Interview with Kazumi and Anne
"The gift between Tokyo and Berlin" vol.3
23. NOVEMBER 2017
23. NOVEMBER 2017
— Were you creative since you were young?
Kazumi : Definitely, as a child I was always making something, rather than speaking to other people. At my elementary school, the 5th period on a Friday was “playtime” for all students. So, you’d get told off if you just stayed and sat in the classroom. I used to look for a stone which I could scrape off of a brick that supported the basket goal; that was how I played. Sometimes I played football, but other than that I just made things.
— How did you become interested in sculpture?
Kazumi : I was never really interested in 2D, and I was attracted to presence of sculptures as an object. I’m especially influenced by Alberto Giacometti’s work I saw at Kanagawa Modern Art Gallery in Kamakura (it is now closed). Until then, I wasn’t very interested in his works since I thought most of them were large in scale. However, the works I saw there were bronze sculptures of human figures smaller than match sticks, presented on a base as thick as A4 paper. I can’t forget how shocked I was when I saw how small artworks could have such large presence.
Also, Alberto Giacometti had a younger brother called Diego, who was a PROFESSIONAL FURNITURE MAKER. He made bronze castings for his brother’s works. Most of his works are bronze, but are more like furniture. I emphasize a lot with his work style, something in-between sculpture and furniture, or daily life and fine art. I really like sculptures, but we don’t get a chance to interact with them very often. No matter how much you produce something, if it doesn’t come across the viewer it feels very lonely. But I saw Diego’s work and became very attracted; it stands between our everyday life and fine art. That is why I started making something that we’re able to use every day.
— Do you have any other artists you like?
Kazumi : I like Goro Kakei, an artist my friend told me when I was a student. He is about 80 but his work shows no sign of age. Most of his works are primitive and uses metal, but recently he uses wood and cardboard. I like his recent works more since they have more of a free atmosphere.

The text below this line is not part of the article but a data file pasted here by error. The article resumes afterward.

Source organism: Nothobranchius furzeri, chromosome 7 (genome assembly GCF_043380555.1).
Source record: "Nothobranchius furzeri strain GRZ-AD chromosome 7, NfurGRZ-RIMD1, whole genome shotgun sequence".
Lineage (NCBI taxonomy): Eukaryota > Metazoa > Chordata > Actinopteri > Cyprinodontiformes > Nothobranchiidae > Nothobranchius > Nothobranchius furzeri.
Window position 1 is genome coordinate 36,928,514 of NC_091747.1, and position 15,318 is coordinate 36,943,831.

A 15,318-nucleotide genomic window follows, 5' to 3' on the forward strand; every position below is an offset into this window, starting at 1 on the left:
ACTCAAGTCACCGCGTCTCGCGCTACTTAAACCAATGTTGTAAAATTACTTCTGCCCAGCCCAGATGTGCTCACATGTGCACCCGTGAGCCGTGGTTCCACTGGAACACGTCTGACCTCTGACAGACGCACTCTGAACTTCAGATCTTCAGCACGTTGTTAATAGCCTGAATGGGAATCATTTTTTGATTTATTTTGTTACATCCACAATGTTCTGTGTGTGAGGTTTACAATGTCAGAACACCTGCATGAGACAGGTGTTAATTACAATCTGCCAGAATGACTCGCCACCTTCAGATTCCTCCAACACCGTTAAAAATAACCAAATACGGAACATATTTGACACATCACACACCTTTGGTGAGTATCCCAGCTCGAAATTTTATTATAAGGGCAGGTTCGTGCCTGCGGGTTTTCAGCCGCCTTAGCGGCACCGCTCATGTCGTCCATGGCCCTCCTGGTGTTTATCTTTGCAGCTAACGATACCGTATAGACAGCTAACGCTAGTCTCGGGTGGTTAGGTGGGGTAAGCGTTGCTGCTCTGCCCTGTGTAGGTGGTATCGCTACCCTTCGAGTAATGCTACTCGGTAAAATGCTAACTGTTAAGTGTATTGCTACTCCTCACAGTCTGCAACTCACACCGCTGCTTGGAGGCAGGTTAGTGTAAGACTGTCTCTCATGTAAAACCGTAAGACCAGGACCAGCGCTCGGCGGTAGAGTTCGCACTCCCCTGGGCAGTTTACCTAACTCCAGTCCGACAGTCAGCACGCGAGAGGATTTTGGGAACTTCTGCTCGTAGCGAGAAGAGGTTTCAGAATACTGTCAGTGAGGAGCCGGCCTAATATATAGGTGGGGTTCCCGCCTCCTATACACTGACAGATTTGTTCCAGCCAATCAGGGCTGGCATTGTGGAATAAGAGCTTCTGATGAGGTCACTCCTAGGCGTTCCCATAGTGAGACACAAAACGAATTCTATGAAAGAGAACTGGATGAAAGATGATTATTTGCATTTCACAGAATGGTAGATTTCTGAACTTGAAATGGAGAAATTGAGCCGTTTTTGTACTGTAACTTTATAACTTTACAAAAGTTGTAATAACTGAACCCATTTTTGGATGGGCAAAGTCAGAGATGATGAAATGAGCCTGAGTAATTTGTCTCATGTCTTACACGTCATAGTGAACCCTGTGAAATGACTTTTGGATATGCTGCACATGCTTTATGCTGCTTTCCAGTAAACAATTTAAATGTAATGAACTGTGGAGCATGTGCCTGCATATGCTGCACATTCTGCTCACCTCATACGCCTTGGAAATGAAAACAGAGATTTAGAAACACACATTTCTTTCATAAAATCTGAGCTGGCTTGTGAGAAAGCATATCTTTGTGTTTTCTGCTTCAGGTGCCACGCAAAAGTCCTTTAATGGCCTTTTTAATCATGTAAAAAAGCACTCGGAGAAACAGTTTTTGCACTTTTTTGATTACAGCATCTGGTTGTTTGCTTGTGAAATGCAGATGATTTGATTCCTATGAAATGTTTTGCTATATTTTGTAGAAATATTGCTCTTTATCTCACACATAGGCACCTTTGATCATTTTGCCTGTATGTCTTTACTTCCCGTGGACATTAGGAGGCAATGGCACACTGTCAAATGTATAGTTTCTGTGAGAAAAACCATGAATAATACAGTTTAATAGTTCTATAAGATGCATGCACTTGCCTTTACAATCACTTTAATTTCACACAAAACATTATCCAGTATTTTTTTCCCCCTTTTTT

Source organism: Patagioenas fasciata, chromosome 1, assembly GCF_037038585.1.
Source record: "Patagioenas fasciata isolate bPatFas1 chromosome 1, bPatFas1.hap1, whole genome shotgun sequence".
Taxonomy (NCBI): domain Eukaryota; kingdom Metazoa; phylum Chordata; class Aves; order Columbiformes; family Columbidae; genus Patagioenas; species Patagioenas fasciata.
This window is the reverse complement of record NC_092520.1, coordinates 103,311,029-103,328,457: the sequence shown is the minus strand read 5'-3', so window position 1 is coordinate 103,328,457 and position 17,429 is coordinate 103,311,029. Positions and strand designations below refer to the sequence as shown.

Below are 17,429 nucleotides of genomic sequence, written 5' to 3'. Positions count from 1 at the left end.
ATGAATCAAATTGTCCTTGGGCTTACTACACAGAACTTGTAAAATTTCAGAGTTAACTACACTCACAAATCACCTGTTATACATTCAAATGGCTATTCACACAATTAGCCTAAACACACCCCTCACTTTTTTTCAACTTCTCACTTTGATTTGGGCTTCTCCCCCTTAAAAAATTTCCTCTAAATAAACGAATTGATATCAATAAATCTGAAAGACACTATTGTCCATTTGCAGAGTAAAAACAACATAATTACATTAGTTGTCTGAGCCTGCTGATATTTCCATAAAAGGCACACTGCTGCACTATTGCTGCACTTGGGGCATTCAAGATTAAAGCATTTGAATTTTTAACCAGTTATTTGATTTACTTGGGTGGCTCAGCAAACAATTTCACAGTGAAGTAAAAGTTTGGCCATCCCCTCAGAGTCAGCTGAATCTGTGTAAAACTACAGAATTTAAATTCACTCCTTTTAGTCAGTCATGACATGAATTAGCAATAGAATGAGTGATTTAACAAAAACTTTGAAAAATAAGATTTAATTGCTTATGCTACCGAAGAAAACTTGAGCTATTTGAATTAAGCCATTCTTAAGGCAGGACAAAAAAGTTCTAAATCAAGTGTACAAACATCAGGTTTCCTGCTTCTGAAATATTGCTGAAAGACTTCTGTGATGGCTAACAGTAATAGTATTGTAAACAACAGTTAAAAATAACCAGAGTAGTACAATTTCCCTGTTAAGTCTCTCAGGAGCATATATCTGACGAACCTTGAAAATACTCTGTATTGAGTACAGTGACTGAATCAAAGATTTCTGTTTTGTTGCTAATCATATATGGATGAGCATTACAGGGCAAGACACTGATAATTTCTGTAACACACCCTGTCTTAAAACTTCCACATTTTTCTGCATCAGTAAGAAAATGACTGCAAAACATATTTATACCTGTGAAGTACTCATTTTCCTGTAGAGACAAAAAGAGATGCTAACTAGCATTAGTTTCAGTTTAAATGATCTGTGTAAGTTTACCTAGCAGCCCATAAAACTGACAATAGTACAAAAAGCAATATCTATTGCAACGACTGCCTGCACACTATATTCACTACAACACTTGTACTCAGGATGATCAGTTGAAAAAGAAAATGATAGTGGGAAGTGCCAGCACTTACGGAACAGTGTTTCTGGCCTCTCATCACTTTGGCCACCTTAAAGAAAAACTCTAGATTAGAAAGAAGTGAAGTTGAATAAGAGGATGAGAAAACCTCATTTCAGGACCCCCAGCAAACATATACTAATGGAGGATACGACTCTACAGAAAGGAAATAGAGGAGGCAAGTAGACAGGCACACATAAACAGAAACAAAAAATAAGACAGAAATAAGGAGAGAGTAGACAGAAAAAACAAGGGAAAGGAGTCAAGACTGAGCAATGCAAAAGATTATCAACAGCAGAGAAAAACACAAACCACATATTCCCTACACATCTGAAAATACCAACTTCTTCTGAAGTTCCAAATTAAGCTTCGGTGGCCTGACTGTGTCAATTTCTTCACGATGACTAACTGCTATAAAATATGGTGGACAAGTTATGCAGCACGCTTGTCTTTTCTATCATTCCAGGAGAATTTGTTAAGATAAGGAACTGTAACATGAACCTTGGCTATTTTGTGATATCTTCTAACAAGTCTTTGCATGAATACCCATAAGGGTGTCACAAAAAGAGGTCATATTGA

— I guess you like 3D works that can blend into the daily life. If these are categorized as sculptures, couldn’t your bags be sculptures too?
Kazumi : They might be. I think sculptures are very attractive since they have a very small boundary as to what materials you can use.
— Lastly, do you have anything you’d like to challenge?
Kazumi : I’d like to work with stone or casting. The perfect working style for me would be to make bags during spring and summer, and to make stone sculptures during the winter.
This is the last article of their interview and finally, they will hold a joint exhibition in Berlin from 25, Nov. They will talk about their story in the opening night from 19:00 at 24, Nov. Please visit the exhibition in this opportunity.
Corporation for shooting / RECTOHALL
Opened in 2012 in Ebisu, Tokyo. RECTOHALL offers clothing, leather products, antique furniture and ceramic which are authentic and contemporary. They are handling Kazumi’s bags since her early works.
Kazumi Takigawa was born in 1986, majored in Sculpture at Art university in Tokyo and started making the bags since 2012. Her works of art such as waxed canvas bags which dyed with tea and coffee were created in process of studying sculptural materials. The brand concept is “reproducing casual craft paper bags to long lasting material bags”.